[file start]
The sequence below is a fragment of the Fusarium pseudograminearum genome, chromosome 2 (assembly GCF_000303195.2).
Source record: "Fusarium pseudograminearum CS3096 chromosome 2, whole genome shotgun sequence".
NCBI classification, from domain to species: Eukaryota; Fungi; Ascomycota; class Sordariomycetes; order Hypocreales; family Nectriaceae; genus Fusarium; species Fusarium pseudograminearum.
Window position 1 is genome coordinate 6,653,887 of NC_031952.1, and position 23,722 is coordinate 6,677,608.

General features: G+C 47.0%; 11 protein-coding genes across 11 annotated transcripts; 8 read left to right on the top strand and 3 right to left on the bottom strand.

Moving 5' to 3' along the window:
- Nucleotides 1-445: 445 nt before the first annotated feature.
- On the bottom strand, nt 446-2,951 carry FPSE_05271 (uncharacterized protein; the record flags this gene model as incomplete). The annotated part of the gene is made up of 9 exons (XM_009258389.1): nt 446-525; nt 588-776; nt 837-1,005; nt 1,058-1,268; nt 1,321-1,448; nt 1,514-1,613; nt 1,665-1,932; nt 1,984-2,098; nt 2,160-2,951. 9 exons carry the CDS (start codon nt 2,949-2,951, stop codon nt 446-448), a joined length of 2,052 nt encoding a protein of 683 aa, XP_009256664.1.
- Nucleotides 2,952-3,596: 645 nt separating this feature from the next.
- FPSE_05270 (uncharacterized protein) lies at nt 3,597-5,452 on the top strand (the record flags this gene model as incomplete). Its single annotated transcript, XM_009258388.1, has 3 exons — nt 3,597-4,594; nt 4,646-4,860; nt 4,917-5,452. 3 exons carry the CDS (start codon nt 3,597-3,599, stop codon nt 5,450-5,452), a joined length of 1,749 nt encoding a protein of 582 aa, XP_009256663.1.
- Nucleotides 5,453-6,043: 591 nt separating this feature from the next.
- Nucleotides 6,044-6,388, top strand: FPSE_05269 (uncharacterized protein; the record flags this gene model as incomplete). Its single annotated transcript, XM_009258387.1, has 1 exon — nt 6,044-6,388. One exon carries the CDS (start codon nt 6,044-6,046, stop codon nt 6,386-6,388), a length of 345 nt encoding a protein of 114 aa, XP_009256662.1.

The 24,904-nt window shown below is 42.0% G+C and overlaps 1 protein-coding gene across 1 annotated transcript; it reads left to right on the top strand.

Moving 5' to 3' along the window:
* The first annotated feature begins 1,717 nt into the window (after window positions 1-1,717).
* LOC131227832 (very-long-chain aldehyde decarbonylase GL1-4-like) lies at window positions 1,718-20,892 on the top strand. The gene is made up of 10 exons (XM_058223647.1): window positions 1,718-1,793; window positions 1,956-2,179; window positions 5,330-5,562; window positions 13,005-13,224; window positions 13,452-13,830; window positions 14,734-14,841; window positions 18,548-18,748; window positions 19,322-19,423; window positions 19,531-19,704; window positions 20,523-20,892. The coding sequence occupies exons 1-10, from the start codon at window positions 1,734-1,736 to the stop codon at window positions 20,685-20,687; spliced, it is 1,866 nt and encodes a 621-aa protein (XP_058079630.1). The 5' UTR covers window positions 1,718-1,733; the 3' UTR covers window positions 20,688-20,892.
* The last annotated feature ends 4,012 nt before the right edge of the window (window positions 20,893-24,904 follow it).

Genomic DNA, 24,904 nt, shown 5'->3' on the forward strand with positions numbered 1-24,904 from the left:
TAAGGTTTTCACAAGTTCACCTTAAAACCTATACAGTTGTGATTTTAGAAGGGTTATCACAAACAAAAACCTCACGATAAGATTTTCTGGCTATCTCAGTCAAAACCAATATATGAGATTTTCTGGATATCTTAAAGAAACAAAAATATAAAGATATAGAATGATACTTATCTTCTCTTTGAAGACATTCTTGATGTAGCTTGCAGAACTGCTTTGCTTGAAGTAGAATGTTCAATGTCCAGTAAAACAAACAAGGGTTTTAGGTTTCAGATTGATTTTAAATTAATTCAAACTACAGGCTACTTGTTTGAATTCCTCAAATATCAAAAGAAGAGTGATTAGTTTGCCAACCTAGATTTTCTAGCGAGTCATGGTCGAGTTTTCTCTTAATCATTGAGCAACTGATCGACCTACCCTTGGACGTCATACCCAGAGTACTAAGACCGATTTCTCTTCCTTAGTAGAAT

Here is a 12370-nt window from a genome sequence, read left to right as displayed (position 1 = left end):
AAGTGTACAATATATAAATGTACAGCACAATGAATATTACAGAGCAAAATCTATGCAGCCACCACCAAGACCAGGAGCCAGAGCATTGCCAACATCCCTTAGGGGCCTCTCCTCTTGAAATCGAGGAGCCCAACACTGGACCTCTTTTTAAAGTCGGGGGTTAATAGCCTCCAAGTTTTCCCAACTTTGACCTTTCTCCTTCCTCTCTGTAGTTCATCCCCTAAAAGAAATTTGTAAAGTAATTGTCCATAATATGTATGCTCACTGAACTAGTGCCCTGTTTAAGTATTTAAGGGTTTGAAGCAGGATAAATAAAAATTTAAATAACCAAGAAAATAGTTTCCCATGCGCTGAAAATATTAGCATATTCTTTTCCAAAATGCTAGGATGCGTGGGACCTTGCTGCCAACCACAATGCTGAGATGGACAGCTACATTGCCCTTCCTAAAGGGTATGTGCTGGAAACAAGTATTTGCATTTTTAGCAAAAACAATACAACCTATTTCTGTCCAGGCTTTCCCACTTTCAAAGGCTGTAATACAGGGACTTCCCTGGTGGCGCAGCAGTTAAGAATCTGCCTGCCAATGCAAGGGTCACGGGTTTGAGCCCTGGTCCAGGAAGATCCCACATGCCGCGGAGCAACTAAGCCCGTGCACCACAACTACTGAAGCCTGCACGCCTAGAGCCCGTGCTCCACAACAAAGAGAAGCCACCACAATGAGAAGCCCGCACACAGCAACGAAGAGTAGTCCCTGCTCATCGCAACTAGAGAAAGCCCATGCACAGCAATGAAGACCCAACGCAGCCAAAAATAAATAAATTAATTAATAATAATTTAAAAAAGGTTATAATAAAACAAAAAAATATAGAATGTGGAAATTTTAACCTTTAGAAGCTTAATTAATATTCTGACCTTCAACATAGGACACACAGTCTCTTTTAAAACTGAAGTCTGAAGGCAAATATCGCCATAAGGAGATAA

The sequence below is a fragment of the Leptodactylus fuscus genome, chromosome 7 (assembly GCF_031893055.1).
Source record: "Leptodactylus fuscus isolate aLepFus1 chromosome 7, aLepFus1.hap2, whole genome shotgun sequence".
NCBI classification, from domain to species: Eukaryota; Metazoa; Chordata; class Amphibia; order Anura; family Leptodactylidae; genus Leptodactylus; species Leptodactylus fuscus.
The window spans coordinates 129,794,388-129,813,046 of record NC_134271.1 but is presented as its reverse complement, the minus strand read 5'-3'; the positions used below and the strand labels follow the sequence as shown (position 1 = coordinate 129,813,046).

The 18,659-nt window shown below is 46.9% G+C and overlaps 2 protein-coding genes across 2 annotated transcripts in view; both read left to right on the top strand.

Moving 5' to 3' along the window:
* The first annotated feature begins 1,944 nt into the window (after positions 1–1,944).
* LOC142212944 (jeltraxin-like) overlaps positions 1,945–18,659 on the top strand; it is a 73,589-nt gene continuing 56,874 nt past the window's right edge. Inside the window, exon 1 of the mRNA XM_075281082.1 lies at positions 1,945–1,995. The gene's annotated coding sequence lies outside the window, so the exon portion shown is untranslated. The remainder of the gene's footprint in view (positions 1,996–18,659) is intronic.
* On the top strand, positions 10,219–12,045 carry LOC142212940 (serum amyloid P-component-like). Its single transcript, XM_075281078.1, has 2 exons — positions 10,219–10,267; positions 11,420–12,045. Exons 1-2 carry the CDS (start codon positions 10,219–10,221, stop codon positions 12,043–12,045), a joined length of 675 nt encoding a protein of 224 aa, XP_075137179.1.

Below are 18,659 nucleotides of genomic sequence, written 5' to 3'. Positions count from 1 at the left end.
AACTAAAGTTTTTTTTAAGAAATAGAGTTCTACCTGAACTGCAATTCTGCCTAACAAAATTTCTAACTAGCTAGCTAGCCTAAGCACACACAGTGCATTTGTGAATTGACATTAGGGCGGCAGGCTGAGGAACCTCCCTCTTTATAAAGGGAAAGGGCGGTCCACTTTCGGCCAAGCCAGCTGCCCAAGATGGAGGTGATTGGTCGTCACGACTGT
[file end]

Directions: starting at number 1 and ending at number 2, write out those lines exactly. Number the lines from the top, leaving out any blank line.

The sequence below is a fragment of the Fusarium pseudograminearum genome, chromosome 2 (assembly GCF_000303195.2).
Source record: "Fusarium pseudograminearum CS3096 chromosome 2, whole genome shotgun sequence".